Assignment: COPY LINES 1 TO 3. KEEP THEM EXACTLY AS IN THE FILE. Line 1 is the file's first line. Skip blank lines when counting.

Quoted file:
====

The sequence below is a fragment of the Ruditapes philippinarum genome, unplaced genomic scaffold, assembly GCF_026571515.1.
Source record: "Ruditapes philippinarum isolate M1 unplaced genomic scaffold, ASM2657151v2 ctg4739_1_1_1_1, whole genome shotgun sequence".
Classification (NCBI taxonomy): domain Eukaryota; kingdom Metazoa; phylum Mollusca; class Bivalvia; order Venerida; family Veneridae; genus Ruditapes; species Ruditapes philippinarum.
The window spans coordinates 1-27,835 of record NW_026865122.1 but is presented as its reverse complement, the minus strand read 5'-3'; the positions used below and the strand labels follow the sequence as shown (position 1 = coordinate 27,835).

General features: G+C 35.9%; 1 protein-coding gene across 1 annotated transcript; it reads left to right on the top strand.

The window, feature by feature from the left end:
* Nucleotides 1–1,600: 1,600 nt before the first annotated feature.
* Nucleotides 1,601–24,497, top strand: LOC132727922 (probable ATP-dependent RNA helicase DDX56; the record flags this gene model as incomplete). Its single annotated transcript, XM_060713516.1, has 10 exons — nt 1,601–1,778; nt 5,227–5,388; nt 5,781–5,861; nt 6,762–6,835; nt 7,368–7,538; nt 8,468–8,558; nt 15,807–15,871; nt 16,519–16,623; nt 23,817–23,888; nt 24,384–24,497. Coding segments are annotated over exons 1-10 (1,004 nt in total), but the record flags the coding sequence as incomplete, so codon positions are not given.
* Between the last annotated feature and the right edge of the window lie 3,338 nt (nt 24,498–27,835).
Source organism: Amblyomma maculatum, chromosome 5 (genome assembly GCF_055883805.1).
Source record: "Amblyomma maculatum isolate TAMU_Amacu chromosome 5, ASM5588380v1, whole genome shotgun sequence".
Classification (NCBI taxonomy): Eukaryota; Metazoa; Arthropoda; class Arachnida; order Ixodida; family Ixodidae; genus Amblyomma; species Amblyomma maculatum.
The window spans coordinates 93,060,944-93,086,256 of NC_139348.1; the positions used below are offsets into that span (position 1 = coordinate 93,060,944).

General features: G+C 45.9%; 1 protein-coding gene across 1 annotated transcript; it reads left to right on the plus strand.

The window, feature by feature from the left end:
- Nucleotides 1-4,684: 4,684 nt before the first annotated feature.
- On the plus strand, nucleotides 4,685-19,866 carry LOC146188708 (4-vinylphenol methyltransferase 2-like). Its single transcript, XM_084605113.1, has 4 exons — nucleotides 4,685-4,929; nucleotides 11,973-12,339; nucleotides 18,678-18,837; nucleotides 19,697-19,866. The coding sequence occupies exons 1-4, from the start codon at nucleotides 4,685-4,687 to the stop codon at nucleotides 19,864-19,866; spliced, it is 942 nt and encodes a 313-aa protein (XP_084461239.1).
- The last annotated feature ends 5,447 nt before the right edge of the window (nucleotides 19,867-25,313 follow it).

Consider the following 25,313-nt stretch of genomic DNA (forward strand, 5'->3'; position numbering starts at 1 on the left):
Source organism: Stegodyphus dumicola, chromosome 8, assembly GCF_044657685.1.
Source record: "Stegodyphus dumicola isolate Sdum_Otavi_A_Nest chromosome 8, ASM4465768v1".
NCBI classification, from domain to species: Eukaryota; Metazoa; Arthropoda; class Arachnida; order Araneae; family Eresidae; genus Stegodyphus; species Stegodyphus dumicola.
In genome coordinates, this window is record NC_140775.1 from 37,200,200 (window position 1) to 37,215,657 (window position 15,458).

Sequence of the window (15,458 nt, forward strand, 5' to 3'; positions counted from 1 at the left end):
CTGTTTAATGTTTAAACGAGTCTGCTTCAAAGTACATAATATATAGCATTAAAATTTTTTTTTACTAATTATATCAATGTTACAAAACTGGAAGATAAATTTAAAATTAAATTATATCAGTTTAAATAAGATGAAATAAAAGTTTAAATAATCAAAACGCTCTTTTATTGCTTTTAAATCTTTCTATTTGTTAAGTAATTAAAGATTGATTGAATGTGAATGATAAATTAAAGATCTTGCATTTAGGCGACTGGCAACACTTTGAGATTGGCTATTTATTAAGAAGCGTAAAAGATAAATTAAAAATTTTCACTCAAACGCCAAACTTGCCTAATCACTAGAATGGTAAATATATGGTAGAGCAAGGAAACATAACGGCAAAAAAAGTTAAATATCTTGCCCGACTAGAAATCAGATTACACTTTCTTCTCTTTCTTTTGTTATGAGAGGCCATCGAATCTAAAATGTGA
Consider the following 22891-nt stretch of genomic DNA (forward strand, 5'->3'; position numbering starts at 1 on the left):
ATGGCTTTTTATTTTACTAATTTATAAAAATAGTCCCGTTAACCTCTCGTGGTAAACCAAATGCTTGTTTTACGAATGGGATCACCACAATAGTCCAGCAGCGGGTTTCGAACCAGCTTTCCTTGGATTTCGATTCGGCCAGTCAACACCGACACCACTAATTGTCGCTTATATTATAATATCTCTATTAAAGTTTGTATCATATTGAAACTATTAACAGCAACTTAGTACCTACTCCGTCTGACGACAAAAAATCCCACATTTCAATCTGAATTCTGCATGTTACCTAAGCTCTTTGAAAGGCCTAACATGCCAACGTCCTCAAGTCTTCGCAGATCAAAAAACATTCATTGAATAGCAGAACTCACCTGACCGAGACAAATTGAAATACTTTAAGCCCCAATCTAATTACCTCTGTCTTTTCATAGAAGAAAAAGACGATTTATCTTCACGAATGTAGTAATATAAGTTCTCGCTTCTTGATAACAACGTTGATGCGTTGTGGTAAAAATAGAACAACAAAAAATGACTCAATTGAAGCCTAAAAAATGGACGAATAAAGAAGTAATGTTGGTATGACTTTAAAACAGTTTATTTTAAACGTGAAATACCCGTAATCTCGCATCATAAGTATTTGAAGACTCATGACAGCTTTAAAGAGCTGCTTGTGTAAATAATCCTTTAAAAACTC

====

The sequence below is a fragment of the Ruditapes philippinarum genome, unplaced genomic scaffold, assembly GCF_026571515.1.
Source record: "Ruditapes philippinarum isolate M1 unplaced genomic scaffold, ASM2657151v2 ctg4739_1_1_1_1, whole genome shotgun sequence".
Classification (NCBI taxonomy): domain Eukaryota; kingdom Metazoa; phylum Mollusca; class Bivalvia; order Venerida; family Veneridae; genus Ruditapes; species Ruditapes philippinarum.